Where's the beef?
Dwyane Wade and friends have now lost five games in a row and six of their last seven, including two heartbreaking losses to the Chicago Bulls, with their most recent defeat being at home at the hands of the Portland Trailblazers, currently the sixth seed in the Western Conference.
The most troubling aspect of these losses of the team lead by LeBron James is not a lack of talent on the squad.
It's certainly not a lack of offensive talent, at least when supplied by the Heat's "Big 2" of Wade and James, who scored 38 and 31 points respectively.
Having said that, alleged bawler Chris Bosh struggled offensively again, shooting just twenty-seven percent from the field for only seven points, the same amount that he scored against the Bulls on February 24 when he went 1-for-18 and shot just over five percent.
In that game, Bosh was simply shut down by Bulls center Joakim Noah, who kept him off-balance and forced him into difficult jump shots all night. He terrorized Bosh so much mentally that even when he got open for easy lay-ins he would miss them.
Still, the main problem afflicting the Heat right now is not offense, but a total lack of shutdown defense late in the games.
What are the main problems with the Miami Heat's defense?
Despite the posturing of coach Erik Spoelstra as a "defensive-minded coach", the Heat cannot play defense for the life of them.
At the end of both losses against the Bulls, starting point guard Derrick Rose was able to penetrate the Heat's defense at will, either scoring with driving lay-ups or attracting so much defensive attention that he could kick it out to an open teammate beyond the arc for an easy three-pointer.
Down just two points with around three and a half minutes to play in the game, the Heat, as if on cue, left Brandon Roy wide open beyond the arc with his man Wade puzzlingly guarding absolutely no one in the paint.
Not surprisingly, Roy nailed the easy three-pointer with the only Heat player in the vicinity being Mario Chalmers rotating away from Gerald Wallace who was also open from behind the line, while Wade stayed by himself between the lanes.
That put the lead up to five, and the Blazers never looked back.
On their next possession, Andre Miller scored on a lay-up with a drive that started near the half-court line, going past Chalmers, Bosh and then James, and made the hoop over Mike Bibby who had to rotate out from the wing.
Who is the Miami Heat's biggest defensive culprit?
The Blazers' lead was then up to seven with just under three minutes left.
On Portland's next possession, the Heat allowed Bosh to cover LaMarcus Aldridge in the post without help, and Aldridge easily nailed a turnaround jumper over him.
The Blazers' lead was then up to nine with just over two minutes left.
Wade then hit a three-pointer to cut the lead to six at just under two minutes.
On the Blazers' next possession, Portland played team offense and rotated the ball, running down the shot clock to two seconds before Wesley Matthews launched up and hit a three-pointer over Bibby who was late coming off a screen.
The Blazers' lead was back up to nine with just around a minute and a half to play.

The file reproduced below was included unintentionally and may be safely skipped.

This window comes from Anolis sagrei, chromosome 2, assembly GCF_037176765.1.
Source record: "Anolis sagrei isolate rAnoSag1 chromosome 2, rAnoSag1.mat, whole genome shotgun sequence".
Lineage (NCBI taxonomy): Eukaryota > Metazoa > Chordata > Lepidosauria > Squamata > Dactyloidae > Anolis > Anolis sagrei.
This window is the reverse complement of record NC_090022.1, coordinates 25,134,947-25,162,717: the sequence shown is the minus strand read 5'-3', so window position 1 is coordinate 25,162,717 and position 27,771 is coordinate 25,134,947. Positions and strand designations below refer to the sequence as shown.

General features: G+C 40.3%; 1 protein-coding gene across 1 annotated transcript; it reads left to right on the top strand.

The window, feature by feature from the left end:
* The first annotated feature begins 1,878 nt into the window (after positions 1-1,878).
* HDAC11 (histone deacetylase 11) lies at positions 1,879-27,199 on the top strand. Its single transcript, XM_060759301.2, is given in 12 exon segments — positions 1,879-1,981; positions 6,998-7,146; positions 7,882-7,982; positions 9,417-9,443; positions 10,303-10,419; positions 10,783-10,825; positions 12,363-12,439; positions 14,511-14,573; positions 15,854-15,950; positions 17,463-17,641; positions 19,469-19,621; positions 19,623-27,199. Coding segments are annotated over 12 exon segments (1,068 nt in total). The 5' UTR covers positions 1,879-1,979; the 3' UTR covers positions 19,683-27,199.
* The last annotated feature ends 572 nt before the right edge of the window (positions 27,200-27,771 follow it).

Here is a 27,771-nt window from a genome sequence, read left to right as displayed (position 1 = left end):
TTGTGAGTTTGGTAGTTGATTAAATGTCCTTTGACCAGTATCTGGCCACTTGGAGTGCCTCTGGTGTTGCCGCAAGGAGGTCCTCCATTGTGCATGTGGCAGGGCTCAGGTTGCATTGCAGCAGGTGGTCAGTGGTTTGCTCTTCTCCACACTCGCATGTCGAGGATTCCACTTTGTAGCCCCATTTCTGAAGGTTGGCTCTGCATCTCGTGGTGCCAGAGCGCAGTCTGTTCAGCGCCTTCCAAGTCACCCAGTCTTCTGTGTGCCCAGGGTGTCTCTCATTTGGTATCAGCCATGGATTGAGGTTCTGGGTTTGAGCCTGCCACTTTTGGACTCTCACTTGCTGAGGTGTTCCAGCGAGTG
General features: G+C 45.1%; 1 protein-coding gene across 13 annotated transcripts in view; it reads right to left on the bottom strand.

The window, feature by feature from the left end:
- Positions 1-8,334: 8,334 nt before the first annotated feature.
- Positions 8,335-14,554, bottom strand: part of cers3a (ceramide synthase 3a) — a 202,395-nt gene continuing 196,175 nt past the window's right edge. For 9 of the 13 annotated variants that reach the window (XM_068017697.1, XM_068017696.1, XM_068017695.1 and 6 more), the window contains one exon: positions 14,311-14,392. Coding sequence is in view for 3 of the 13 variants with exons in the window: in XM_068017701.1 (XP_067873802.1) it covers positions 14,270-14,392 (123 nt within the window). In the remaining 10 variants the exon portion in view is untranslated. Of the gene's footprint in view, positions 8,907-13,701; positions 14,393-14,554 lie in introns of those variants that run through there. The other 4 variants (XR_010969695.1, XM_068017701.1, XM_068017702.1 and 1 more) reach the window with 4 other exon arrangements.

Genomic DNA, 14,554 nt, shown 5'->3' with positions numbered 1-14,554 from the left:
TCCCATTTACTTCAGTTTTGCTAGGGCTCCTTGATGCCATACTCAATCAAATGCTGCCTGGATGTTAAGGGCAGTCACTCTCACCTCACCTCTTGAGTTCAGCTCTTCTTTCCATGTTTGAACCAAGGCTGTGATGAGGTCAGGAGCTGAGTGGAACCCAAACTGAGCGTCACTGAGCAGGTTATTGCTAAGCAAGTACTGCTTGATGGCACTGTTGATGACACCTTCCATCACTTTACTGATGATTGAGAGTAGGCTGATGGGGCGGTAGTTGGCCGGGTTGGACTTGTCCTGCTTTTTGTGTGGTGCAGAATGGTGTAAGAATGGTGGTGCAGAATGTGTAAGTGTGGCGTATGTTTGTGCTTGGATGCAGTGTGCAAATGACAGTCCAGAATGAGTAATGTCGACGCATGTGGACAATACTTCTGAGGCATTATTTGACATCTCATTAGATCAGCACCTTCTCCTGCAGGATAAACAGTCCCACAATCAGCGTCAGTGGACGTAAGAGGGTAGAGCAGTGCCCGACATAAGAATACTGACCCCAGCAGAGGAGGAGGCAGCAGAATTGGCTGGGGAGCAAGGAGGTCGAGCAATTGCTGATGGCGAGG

That made it four straight Blazers possessions in late game situations that Portland converted. The Heat absolutely could not stop the Blazers offensively, and therefore gave themselves no chance to come back and win the ball game.
Though Portland missed the shot on their next possession after running down the shot clock to six, Wade immediately lost the ball to a steal by Miller after grabbing the rebound.
What can the Miami Heat do to solve their defensive woes?
That allowed the Blazers to run down the shot clock again to just three seconds, and despite Wallace missing a three-pointer, the game clock was cut to just forty-two seconds left with Portland leading by nine, putting the game safely out of Miami's reach.
After some meaningless garbage time points by James and free throws by Portland, the game ended with the Blazers winning by nine, 105-96.
In a nutshell, that describes the Heat's current problems.
Despite keeping games close in nearly all of their recent losses, with the only exception being the 30 point blow-out administered by the San Antonio Spurs, the Heat have not been able to shut down teams down the stretch, resulting in loses in each and every close game.
Until the Heat address their defensive deficiencies, NBA fans can expect this downward spiral to continue, and opposing teams, like Miami's next opponent the Los Angeles Lakers, will relish their upcoming games with the "beef-less" Miami Heat.
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Despite the Heat's recent struggles, here's a bold prediction: "The Los Angeles Lakers Will Lose To the Miami Heat on March 10".
Another bold NBA prediction: "The Boston Celtics Will Lose to the Los Angeles Clippers".
Which of the following potential opponents would pose the biggest problems for the Miami Heat in the NBA Playoffs?
Against their likely first round opponent, "NBA Playoffs Preview: Battle of the 'Big Threes', New York Knicks Vs. the World".
When considering the Miami Heat's stiffest competition, "Would You Trade L.A.'s Kobe for the Chicago Bulls' D-Rose?"
When looking at their problems, "Do the Miami Heat Need to Fire Erik Spoelstra and Hire a Real Coach?"
Or should the question be, "Who Should Be Traded, King James, D-Wade or Chris Bosh?"
Like the Miami Heat, "Did Kobe and the Los Angeles Lakers Hit Rock Bottom?"